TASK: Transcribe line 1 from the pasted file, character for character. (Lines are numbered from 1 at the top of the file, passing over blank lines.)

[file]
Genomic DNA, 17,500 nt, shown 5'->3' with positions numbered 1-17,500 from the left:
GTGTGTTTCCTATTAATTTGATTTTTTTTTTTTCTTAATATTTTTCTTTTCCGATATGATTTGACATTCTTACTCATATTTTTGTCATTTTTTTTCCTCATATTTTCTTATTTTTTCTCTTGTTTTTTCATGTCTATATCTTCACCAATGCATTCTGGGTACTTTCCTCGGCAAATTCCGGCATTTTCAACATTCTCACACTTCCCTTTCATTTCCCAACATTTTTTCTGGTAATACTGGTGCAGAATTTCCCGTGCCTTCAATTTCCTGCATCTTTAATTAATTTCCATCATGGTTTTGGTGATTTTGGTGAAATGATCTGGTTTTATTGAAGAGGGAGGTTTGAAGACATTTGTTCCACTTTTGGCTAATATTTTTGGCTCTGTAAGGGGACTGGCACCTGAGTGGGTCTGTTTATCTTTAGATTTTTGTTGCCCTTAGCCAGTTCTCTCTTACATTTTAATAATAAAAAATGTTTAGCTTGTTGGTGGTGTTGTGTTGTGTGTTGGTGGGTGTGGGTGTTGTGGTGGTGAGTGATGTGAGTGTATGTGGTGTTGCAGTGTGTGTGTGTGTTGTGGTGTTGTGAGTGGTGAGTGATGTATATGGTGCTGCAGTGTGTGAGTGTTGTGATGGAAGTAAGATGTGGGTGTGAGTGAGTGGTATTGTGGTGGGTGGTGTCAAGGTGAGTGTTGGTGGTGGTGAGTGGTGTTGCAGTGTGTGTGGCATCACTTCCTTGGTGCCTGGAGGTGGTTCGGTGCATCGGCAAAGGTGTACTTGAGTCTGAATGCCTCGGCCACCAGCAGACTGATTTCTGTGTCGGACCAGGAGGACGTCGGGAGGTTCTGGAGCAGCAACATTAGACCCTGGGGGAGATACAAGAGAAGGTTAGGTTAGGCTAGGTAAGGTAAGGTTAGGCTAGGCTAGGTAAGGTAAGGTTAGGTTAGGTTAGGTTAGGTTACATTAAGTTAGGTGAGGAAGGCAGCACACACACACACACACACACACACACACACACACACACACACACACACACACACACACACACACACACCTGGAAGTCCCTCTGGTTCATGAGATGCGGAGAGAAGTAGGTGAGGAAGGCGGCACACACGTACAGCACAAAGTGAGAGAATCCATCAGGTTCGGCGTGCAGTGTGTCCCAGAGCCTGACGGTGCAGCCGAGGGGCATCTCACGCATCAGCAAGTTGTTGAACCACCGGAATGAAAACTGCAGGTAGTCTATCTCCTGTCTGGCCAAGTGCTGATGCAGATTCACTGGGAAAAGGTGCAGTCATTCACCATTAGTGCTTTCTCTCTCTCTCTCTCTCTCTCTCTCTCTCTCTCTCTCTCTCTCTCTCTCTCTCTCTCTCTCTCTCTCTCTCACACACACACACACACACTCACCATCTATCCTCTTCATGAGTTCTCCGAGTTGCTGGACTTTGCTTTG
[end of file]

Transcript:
Genomic DNA, 17,500 nt, shown 5'->3' with positions numbered 1-17,500 from the left: